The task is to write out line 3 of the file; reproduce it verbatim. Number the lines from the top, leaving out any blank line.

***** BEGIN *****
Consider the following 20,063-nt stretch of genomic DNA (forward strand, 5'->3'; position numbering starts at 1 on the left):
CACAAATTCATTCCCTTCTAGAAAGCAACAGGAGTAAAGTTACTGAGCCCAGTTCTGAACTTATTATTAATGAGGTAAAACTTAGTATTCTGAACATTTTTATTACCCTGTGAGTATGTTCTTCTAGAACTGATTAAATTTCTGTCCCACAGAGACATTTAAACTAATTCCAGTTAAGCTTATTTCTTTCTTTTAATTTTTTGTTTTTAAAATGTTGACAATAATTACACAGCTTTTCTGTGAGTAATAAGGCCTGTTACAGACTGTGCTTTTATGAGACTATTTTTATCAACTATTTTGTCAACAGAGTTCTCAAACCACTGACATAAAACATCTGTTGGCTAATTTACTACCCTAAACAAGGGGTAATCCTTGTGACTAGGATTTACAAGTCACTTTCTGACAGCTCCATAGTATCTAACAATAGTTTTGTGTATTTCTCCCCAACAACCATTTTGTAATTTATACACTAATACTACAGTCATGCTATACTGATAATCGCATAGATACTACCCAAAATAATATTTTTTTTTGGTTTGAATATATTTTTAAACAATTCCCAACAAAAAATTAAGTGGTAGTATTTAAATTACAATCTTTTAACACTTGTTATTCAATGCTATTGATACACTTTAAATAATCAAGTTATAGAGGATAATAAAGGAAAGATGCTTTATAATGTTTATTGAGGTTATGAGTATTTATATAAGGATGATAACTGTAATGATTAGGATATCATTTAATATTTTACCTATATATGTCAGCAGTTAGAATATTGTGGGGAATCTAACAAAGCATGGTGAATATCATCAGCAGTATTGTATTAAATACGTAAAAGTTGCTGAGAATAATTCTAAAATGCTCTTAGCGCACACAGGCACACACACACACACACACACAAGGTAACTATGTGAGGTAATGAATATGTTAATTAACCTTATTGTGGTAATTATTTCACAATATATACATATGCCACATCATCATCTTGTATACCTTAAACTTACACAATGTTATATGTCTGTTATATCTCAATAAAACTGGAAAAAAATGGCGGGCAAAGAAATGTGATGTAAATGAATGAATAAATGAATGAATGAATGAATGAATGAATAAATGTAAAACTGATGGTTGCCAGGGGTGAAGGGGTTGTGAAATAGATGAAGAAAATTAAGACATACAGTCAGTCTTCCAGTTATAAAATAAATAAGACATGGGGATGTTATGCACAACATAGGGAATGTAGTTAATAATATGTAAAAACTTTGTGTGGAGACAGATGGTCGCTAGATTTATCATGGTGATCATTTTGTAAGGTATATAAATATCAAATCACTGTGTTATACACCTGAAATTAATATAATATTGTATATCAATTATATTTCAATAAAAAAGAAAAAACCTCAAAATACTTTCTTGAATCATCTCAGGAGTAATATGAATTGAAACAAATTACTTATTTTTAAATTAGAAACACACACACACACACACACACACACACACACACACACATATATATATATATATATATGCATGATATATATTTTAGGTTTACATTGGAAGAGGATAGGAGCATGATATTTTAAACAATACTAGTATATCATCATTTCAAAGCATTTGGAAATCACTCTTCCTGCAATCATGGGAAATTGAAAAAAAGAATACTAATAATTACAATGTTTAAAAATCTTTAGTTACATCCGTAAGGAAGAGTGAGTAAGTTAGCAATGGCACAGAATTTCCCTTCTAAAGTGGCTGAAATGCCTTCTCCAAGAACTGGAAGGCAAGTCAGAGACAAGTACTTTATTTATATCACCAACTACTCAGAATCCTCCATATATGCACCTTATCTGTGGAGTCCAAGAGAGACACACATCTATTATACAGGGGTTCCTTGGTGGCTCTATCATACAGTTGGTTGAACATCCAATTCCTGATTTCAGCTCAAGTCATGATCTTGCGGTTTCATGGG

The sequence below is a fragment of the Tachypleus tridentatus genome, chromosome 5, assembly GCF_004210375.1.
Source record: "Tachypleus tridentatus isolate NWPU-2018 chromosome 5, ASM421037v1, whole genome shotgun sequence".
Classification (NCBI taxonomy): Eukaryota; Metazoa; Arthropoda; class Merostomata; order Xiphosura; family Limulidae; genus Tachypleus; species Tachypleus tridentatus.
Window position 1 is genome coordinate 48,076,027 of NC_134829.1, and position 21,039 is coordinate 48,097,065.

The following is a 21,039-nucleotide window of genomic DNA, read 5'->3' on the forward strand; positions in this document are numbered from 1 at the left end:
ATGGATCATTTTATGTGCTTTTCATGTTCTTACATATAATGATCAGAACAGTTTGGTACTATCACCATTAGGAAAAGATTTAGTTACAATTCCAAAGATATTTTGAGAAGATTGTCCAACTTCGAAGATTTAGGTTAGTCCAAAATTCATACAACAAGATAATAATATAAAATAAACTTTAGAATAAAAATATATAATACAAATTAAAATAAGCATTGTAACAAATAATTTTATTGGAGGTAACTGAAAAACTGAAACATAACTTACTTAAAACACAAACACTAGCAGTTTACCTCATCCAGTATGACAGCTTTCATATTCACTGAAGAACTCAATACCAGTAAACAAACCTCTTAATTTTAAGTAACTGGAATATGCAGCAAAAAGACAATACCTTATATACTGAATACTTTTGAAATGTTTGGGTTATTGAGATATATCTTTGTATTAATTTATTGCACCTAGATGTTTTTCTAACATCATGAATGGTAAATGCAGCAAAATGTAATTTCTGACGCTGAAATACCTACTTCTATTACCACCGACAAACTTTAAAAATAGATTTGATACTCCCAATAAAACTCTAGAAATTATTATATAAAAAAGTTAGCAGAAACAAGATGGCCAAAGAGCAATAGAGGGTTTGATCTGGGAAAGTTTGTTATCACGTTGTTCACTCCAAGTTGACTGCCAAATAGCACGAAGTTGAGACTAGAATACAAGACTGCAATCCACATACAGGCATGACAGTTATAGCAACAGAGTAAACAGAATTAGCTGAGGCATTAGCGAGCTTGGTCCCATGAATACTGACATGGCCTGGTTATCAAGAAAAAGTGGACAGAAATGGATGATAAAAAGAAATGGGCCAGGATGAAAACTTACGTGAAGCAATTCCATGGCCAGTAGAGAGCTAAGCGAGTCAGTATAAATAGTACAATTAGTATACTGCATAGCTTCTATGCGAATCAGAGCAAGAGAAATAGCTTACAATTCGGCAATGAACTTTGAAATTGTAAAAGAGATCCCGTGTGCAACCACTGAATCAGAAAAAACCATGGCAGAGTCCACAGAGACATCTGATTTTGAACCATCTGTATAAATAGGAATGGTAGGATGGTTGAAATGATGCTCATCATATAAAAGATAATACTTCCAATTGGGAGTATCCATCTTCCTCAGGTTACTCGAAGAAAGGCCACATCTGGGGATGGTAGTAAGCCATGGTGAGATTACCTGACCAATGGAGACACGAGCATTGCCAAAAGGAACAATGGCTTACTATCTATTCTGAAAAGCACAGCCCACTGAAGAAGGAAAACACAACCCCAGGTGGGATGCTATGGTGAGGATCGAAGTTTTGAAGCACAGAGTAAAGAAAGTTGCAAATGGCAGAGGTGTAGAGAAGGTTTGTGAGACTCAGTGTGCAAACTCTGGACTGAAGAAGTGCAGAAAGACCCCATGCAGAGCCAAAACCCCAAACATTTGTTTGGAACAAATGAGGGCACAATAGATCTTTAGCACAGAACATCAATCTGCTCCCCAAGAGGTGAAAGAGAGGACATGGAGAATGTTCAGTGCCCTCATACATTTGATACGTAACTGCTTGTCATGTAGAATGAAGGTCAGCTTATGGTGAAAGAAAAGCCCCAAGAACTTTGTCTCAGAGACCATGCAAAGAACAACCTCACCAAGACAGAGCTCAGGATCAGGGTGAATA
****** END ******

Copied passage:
The sequence below is a fragment of the Tachypleus tridentatus genome, chromosome 5, assembly GCF_004210375.1.